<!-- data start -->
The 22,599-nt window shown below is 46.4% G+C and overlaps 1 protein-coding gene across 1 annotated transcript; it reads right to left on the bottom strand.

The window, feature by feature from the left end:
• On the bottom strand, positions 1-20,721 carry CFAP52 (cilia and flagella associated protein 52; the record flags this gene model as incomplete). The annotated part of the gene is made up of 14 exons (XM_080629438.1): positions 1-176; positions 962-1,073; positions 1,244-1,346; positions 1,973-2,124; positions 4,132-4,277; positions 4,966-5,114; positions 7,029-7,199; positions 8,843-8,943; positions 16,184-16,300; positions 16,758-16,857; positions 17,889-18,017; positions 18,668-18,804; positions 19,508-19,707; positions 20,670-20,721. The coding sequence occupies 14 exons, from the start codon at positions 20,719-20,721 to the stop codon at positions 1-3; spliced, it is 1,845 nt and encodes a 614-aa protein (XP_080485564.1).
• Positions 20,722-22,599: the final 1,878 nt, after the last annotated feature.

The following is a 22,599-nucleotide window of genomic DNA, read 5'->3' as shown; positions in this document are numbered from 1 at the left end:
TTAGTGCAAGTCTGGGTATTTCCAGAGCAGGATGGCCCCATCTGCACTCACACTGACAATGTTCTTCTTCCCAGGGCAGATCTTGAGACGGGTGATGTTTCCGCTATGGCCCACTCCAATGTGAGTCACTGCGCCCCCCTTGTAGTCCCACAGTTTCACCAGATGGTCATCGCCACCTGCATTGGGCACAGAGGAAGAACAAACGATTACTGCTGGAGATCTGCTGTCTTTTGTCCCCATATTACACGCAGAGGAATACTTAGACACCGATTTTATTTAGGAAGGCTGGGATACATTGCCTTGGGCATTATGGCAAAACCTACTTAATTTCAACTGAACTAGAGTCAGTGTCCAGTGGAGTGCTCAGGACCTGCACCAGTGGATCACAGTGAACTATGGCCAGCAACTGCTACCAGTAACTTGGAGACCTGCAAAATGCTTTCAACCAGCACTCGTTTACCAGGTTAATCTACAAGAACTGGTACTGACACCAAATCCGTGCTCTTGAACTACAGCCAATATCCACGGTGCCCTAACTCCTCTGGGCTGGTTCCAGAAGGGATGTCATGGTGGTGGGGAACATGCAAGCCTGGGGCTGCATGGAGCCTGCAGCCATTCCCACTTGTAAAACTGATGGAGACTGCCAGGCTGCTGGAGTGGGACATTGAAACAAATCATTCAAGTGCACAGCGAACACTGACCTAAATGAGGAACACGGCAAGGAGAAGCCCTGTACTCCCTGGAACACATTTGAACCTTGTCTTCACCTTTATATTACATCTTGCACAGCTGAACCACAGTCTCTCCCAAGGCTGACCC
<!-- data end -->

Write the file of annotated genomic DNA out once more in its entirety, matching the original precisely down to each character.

The 22,599-nt window shown below is 46.4% G+C and overlaps 1 protein-coding gene across 1 annotated transcript; it reads right to left on the bottom strand.

The window, feature by feature from the left end:
• On the bottom strand, positions 1-20,721 carry CFAP52 (cilia and flagella associated protein 52; the record flags this gene model as incomplete). The annotated part of the gene is made up of 14 exons (XM_080629438.1): positions 1-176; positions 962-1,073; positions 1,244-1,346; positions 1,973-2,124; positions 4,132-4,277; positions 4,966-5,114; positions 7,029-7,199; positions 8,843-8,943; positions 16,184-16,300; positions 16,758-16,857; positions 17,889-18,017; positions 18,668-18,804; positions 19,508-19,707; positions 20,670-20,721. The coding sequence occupies 14 exons, from the start codon at positions 20,719-20,721 to the stop codon at positions 1-3; spliced, it is 1,845 nt and encodes a 614-aa protein (XP_080485564.1).
• Positions 20,722-22,599: the final 1,878 nt, after the last annotated feature.

The following is a 22,599-nucleotide window of genomic DNA, read 5'->3' as shown; positions in this document are numbered from 1 at the left end:
TTAGTGCAAGTCTGGGTATTTCCAGAGCAGGATGGCCCCATCTGCACTCACACTGACAATGTTCTTCTTCCCAGGGCAGATCTTGAGACGGGTGATGTTTCCGCTATGGCCCACTCCAATGTGAGTCACTGCGCCCCCCTTGTAGTCCCACAGTTTCACCAGATGGTCATCGCCACCTGCATTGGGCACAGAGGAAGAACAAACGATTACTGCTGGAGATCTGCTGTCTTTTGTCCCCATATTACACGCAGAGGAATACTTAGACACCGATTTTATTTAGGAAGGCTGGGATACATTGCCTTGGGCATTATGGCAAAACCTACTTAATTTCAACTGAACTAGAGTCAGTGTCCAGTGGAGTGCTCAGGACCTGCACCAGTGGATCACAGTGAACTATGGCCAGCAACTGCTACCAGTAACTTGGAGACCTGCAAAATGCTTTCAACCAGCACTCGTTTACCAGGTTAATCTACAAGAACTGGTACTGACACCAAATCCGTGCTCTTGAACTACAGCCAATATCCACGGTGCCCTAACTCCTCTGGGCTGGTTCCAGAAGGGATGTCATGGTGGTGGGGAACATGCAAGCCTGGGGCTGCATGGAGCCTGCAGCCATTCCCACTTGTAAAACTGATGGAGACTGCCAGGCTGCTGGAGTGGGACATTGAAACAAATCATTCAAGTGCACAGCGAACACTGACCTAAATGAGGAACACGGCAAGGAGAAGCCCTGTACTCCCTGGAACACATTTGAACCTTGTCTTCACCTTTATATTACATCTTGCACAGCTGAACCACAGTCTCTCCCAAGGCTGACCC